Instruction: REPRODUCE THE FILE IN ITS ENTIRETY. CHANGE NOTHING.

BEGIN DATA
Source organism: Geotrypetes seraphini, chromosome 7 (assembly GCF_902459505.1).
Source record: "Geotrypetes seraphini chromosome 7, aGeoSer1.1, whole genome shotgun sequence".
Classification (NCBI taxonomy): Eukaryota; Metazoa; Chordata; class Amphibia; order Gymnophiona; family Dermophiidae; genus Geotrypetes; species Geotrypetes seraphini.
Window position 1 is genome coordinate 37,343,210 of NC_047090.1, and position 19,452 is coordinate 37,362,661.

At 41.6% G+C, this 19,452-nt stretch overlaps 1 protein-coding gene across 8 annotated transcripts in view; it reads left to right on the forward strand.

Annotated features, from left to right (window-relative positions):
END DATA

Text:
Source organism: Geotrypetes seraphini, chromosome 7 (assembly GCF_902459505.1).
Source record: "Geotrypetes seraphini chromosome 7, aGeoSer1.1, whole genome shotgun sequence".
Classification (NCBI taxonomy): Eukaryota; Metazoa; Chordata; class Amphibia; order Gymnophiona; family Dermophiidae; genus Geotrypetes; species Geotrypetes seraphini.
Window position 1 is genome coordinate 37,343,210 of NC_047090.1, and position 19,452 is coordinate 37,362,661.

At 41.6% G+C, this 19,452-nt stretch overlaps 1 protein-coding gene across 8 annotated transcripts in view; it reads left to right on the forward strand.

Annotated features, from left to right (window-relative positions):